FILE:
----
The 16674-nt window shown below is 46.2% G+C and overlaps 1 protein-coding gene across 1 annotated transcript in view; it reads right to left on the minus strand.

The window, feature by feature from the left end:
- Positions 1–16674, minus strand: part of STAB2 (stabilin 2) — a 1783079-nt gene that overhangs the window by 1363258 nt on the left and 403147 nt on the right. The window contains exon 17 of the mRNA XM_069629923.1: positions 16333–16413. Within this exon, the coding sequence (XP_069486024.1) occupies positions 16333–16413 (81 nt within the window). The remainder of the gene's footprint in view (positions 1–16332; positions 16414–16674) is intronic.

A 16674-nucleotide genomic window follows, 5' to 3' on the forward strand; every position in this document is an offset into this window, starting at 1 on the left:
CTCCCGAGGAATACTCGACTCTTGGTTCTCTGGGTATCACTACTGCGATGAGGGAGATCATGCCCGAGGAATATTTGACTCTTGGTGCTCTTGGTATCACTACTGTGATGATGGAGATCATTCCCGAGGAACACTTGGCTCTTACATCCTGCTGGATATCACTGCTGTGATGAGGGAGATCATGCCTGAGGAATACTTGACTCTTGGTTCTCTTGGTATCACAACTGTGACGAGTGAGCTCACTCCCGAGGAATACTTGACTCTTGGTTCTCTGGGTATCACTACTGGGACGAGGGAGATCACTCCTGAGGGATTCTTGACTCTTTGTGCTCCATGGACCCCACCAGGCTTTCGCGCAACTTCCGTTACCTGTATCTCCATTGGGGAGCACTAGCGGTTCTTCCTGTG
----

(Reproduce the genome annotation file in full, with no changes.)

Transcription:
The 16674-nt window shown below is 46.2% G+C and overlaps 1 protein-coding gene across 1 annotated transcript in view; it reads right to left on the minus strand.

The window, feature by feature from the left end:
- Positions 1–16674, minus strand: part of STAB2 (stabilin 2) — a 1783079-nt gene that overhangs the window by 1363258 nt on the left and 403147 nt on the right. The window contains exon 17 of the mRNA XM_069629923.1: positions 16333–16413. Within this exon, the coding sequence (XP_069486024.1) occupies positions 16333–16413 (81 nt within the window). The remainder of the gene's footprint in view (positions 1–16332; positions 16414–16674) is intronic.

A 16674-nucleotide genomic window follows, 5' to 3' on the forward strand; every position in this document is an offset into this window, starting at 1 on the left:
CTCCCGAGGAATACTCGACTCTTGGTTCTCTGGGTATCACTACTGCGATGAGGGAGATCATGCCCGAGGAATATTTGACTCTTGGTGCTCTTGGTATCACTACTGTGATGATGGAGATCATTCCCGAGGAACACTTGGCTCTTACATCCTGCTGGATATCACTGCTGTGATGAGGGAGATCATGCCTGAGGAATACTTGACTCTTGGTTCTCTTGGTATCACAACTGTGACGAGTGAGCTCACTCCCGAGGAATACTTGACTCTTGGTTCTCTGGGTATCACTACTGGGACGAGGGAGATCACTCCTGAGGGATTCTTGACTCTTTGTGCTCCATGGACCCCACCAGGCTTTCGCGCAACTTCCGTTACCTGTATCTCCATTGGGGAGCACTAGCGGTTCTTCCTGTG